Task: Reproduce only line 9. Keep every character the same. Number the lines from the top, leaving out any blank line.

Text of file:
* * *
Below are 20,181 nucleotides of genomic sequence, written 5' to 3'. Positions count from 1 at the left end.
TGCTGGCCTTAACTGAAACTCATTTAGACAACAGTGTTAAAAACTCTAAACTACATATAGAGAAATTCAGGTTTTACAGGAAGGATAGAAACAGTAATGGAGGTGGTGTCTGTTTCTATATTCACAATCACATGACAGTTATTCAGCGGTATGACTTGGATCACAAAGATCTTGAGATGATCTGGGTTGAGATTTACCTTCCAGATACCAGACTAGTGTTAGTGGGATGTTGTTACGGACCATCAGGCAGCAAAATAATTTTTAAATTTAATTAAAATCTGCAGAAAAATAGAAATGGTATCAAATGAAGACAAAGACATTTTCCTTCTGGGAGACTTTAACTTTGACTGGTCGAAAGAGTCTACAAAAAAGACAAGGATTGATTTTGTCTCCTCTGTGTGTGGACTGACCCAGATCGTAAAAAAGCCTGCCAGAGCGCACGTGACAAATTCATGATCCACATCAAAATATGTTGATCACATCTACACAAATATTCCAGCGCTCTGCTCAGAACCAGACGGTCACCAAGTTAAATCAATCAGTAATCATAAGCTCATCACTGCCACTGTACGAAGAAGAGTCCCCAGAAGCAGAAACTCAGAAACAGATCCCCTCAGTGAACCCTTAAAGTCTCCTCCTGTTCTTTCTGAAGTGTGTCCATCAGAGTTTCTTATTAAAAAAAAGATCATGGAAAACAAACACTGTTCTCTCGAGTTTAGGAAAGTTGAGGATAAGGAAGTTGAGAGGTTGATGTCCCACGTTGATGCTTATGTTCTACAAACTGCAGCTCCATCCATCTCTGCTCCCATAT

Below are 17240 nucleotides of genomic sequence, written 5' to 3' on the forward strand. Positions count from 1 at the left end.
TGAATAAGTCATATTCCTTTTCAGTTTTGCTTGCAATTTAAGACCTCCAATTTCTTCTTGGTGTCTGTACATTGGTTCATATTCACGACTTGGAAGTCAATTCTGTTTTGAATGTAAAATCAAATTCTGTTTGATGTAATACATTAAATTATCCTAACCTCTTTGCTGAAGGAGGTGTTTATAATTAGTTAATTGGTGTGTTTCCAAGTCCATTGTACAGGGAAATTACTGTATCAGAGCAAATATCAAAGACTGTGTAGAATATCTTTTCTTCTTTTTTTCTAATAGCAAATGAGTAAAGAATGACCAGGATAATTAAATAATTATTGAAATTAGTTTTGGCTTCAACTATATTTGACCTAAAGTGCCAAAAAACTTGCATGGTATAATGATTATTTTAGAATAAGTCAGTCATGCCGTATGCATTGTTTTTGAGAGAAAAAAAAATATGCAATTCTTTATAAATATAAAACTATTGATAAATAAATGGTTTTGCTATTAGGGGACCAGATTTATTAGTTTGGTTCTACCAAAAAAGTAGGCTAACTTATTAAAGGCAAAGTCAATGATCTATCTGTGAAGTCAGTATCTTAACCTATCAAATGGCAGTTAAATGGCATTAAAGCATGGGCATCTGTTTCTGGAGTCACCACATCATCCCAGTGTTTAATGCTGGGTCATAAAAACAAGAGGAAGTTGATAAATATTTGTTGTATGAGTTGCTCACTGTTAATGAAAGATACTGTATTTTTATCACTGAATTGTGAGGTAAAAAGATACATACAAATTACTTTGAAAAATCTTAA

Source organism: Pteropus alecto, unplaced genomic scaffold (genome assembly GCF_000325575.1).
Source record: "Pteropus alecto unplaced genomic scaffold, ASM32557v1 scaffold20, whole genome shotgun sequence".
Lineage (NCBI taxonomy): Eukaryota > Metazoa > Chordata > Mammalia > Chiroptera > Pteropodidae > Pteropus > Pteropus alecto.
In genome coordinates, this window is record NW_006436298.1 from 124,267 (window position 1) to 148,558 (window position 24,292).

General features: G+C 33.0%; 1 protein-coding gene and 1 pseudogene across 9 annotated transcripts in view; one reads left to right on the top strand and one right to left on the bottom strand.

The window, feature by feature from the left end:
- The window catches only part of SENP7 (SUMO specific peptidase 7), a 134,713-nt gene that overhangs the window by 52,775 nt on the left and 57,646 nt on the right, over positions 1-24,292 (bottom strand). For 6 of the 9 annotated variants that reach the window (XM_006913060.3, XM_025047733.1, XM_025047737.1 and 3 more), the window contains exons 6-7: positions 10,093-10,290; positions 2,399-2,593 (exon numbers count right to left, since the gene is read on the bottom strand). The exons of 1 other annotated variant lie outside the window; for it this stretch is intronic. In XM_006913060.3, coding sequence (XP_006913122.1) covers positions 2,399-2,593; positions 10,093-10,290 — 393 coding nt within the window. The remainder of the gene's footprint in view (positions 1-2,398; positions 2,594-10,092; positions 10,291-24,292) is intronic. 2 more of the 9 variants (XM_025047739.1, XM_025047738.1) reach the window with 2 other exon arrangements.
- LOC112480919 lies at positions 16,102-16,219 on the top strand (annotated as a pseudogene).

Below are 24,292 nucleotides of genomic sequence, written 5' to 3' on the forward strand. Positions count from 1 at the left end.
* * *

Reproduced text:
General features: G+C 33.0%; 1 protein-coding gene and 1 pseudogene across 9 annotated transcripts in view; one reads left to right on the top strand and one right to left on the bottom strand.